I’m on my way out to Columbus for the American Association of Editorial Cartoonists convention and CXC, so was trying to come up with a post I could do in advance. DD Degg’s marking of Dick Tracy’s first strip, December 4, 1931, reminded me of how many great cartoons were running in newspapers back then.
So here is a selection of Sunday funnies from that date, with notes from Toonopedia and Lambiek Comiclopedia. They’re a pair of valuable historical information, and highly infectious places to poke around.
Blondie was still a single girl, and that isn’t Dagwood.
In 1931, Chic Young had just handed over his strip Dumb Dora to Paul Fung so he could focus on Blondie. The term was already in parlance, but the strip made it much more popular.
Elmer was popular, but cartoonist Doc Winner had a far more varied career.
Gasoline Alley is famous for moving more-or-less in real time. In 1931, Skeezix was still a kid.
The saga of the Katzenjammer Kids is a tangle between an original artist and a syndicate that refused to let him leave, as well as a study in the limits of artistic ownership. At this stage, the important thing to keep straight is that “The Captain and the Kids” was the work of Rudolf Dirks, who had created, then lost, the Katzenjammers.
A major strip, George McManus’s Bringing Up Father was the story of an unrepentant blue-collar Mick who struck it rich, and his lace-curtain Irish wife who wanted nothing to do with her own working-class roots or her husband’s rough-edged pals.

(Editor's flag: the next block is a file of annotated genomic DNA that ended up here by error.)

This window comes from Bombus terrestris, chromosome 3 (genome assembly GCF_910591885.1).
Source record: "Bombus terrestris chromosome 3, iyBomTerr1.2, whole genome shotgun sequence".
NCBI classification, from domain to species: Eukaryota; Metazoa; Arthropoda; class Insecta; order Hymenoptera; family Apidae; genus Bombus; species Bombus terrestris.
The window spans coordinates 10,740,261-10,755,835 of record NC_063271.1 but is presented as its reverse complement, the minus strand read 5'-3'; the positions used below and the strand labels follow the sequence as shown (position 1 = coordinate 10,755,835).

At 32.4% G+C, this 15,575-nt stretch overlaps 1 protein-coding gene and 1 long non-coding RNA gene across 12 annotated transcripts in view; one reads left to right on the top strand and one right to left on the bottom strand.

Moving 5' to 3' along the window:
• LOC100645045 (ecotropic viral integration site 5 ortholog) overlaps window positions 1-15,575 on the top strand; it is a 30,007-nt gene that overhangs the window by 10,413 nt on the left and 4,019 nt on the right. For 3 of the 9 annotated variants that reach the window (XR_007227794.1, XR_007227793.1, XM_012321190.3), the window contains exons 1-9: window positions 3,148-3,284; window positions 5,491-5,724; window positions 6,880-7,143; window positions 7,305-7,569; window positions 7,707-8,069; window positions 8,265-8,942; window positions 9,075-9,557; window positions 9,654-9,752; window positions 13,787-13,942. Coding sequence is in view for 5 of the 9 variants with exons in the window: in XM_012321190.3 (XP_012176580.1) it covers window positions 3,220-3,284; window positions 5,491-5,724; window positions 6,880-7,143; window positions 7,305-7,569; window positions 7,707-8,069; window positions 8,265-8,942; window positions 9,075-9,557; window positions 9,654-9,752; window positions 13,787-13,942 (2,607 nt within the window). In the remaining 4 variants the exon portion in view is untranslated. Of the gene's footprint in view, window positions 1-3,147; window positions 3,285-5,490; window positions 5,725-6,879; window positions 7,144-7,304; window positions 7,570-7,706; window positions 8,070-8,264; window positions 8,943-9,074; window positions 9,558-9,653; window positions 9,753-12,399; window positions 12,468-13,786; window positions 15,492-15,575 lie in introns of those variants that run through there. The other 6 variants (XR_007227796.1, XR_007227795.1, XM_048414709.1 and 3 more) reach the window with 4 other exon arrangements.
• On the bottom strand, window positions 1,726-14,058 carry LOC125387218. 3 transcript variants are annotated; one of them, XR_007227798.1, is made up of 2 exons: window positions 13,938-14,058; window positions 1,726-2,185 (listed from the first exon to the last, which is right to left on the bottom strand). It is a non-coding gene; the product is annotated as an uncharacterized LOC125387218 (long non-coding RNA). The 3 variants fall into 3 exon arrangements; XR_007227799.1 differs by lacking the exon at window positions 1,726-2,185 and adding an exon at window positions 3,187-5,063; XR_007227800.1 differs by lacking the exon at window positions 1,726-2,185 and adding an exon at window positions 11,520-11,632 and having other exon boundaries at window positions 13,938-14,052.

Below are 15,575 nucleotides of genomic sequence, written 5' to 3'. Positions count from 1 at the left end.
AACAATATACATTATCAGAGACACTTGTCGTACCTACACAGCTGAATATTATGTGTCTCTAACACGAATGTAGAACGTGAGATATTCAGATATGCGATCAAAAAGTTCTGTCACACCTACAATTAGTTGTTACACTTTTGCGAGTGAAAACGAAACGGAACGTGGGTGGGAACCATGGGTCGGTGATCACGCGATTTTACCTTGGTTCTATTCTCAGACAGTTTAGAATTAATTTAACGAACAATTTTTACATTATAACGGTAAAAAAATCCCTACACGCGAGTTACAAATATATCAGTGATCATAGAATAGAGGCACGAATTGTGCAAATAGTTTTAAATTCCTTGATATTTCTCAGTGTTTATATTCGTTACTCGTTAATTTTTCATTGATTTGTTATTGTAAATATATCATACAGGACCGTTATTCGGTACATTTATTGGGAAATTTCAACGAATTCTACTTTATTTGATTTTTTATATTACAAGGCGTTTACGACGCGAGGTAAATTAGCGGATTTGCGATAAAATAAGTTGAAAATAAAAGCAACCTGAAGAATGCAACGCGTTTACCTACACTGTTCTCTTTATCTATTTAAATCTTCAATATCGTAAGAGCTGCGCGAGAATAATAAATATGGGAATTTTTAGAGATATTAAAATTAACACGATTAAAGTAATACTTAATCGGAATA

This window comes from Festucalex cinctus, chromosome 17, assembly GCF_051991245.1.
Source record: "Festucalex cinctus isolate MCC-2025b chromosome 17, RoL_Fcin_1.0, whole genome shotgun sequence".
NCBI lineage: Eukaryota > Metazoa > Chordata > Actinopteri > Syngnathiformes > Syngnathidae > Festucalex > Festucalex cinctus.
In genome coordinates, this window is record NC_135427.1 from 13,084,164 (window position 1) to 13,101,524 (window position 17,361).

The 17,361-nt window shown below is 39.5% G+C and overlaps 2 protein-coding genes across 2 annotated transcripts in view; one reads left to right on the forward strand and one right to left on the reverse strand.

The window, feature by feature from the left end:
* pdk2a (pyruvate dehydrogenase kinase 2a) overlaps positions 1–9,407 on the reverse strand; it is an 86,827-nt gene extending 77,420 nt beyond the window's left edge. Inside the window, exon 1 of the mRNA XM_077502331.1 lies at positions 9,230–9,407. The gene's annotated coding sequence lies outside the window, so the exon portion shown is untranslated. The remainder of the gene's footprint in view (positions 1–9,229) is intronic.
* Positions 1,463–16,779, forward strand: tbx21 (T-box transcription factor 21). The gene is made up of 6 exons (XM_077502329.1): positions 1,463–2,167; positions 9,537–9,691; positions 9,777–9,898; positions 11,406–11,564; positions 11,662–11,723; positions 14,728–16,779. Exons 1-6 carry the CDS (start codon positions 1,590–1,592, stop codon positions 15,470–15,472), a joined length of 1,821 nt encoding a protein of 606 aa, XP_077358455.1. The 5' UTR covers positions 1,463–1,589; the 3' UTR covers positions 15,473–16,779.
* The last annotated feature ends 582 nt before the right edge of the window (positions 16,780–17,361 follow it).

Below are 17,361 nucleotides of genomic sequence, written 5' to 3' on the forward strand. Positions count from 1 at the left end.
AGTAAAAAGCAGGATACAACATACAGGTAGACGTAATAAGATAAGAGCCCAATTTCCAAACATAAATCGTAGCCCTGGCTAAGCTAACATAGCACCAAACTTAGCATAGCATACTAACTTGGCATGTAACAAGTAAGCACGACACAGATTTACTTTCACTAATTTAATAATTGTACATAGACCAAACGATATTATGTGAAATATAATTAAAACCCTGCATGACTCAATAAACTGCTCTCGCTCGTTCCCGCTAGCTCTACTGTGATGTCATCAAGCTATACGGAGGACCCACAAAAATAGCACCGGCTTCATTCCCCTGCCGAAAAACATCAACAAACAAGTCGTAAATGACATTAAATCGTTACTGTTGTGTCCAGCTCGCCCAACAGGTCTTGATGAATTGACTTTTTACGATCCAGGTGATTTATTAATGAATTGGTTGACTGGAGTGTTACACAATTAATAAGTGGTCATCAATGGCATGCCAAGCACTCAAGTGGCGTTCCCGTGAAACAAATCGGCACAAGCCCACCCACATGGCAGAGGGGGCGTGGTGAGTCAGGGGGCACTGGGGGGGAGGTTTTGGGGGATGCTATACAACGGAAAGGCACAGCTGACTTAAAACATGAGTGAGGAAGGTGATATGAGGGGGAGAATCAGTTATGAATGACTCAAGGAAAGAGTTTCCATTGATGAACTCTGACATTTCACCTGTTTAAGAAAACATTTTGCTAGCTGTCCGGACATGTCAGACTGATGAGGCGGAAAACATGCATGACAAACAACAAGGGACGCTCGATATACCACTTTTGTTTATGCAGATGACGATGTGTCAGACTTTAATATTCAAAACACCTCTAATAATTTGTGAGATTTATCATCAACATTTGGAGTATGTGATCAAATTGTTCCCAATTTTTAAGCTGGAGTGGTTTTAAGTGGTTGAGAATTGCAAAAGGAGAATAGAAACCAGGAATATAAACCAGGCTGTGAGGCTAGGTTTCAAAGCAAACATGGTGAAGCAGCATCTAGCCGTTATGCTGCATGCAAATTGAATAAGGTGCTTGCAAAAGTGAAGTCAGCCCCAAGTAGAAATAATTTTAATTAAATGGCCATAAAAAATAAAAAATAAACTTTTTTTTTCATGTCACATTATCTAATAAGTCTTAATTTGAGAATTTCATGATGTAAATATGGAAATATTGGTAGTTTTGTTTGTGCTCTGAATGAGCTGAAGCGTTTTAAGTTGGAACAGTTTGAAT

Mutt and Jeff creator Bud Fisher was, like McManus, one of the cartoonists who became a celebrity for his work.
As Toonopedia says, Polly and her Pals “became the template for Boots & Her Buddies, Fritzi Ritz and a host of other strips about pretty girls and their flirty adventures.”
Percy Crosby’s Skippy was a fabulously popular strip in its day, but its history has since been dominated by Crosby’s daughter’s crusade to prove that Skippy Peanut Butter made unfair use of the strip’s name and font design.
Fontaine Fox’s Toonerville Folks inspired kids’ rides of the famous trolley at a number of amusement parks.
Winnie Winkle the Breadwinner put a popular face on working women, in a strip that was mostly a continuity strip about her difficulties, but, as seen here, had its light moments as well.
Gotta catch a plane. Stay tuned for AAEC/CXC coverage here in the days to come.